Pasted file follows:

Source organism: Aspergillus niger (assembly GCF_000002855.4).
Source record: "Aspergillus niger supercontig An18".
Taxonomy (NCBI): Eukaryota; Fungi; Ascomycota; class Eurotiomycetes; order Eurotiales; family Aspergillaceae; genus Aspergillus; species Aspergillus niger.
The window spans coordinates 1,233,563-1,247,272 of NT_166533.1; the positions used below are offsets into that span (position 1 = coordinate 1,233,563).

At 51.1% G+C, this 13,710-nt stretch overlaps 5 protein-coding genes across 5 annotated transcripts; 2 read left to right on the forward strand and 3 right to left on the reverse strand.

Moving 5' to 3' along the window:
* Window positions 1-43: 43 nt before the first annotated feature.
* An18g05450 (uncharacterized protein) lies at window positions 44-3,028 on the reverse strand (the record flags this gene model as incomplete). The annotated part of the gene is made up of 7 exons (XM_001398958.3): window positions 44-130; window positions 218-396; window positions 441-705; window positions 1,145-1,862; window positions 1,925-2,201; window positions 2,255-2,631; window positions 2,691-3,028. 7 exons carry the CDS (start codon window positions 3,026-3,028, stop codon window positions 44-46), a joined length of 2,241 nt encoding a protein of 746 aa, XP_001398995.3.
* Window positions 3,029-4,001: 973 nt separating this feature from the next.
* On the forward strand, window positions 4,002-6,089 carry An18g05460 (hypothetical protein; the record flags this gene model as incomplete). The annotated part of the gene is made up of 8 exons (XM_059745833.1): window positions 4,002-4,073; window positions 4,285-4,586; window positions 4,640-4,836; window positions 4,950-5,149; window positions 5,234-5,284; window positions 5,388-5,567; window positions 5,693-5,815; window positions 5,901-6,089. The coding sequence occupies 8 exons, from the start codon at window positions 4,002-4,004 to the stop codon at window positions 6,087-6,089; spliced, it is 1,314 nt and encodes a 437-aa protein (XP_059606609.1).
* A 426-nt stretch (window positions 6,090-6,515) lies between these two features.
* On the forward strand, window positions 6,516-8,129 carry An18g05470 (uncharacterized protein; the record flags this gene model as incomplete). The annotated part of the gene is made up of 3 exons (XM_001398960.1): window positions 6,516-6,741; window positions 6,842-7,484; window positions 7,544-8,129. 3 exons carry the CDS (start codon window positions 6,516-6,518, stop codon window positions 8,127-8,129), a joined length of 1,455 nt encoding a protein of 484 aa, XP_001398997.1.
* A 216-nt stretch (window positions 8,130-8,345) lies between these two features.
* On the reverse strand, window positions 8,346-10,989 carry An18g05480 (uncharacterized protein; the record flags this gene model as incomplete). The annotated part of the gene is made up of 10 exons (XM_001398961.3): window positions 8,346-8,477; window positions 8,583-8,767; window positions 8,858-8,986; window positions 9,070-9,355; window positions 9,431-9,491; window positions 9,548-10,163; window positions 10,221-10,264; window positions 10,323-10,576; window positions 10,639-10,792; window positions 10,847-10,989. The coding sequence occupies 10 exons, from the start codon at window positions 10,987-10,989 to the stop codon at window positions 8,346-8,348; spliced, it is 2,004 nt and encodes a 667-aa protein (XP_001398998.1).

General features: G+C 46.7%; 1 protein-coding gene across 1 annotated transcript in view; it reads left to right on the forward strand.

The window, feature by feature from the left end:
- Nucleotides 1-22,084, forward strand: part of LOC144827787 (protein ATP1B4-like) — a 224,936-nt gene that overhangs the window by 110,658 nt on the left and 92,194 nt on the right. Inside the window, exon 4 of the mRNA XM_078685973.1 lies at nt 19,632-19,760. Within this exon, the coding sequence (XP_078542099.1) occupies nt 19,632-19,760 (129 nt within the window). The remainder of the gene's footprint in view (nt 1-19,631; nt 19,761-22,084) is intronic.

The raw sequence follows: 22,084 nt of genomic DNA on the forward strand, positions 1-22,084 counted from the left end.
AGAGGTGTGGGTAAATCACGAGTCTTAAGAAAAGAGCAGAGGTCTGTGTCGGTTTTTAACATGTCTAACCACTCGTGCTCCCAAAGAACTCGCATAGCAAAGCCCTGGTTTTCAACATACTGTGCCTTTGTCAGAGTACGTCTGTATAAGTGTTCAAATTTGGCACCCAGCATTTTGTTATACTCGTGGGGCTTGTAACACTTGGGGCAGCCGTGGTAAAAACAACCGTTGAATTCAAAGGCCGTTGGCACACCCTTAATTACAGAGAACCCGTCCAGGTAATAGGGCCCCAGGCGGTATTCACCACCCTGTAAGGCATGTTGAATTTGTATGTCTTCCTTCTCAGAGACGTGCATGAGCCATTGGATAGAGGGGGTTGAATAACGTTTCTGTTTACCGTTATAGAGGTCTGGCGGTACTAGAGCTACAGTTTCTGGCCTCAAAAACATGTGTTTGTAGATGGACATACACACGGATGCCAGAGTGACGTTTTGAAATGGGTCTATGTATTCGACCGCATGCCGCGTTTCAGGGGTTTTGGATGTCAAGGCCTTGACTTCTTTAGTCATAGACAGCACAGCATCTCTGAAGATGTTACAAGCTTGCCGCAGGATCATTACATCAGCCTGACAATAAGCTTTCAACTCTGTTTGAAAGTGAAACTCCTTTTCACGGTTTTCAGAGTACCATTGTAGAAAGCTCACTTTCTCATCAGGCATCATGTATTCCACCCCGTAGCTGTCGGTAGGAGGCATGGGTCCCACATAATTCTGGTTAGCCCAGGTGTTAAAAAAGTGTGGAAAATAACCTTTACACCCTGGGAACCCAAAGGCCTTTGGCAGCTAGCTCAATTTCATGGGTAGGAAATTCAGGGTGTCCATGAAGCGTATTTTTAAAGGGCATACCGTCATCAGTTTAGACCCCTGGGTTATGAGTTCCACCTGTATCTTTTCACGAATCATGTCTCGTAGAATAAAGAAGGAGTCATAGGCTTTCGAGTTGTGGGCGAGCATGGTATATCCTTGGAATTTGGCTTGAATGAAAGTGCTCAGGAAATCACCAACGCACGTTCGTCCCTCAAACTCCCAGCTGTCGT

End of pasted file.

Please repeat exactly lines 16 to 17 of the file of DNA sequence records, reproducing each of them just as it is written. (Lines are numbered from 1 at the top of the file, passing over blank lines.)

The window, feature by feature from the left end:
- Nucleotides 1-22,084, forward strand: part of LOC144827787 (protein ATP1B4-like) — a 224,936-nt gene that overhangs the window by 110,658 nt on the left and 92,194 nt on the right. Inside the window, exon 4 of the mRNA XM_078685973.1 lies at nt 19,632-19,760. Within this exon, the coding sequence (XP_078542099.1) occupies nt 19,632-19,760 (129 nt within the window). The remainder of the gene's footprint in view (nt 1-19,631; nt 19,761-22,084) is intronic.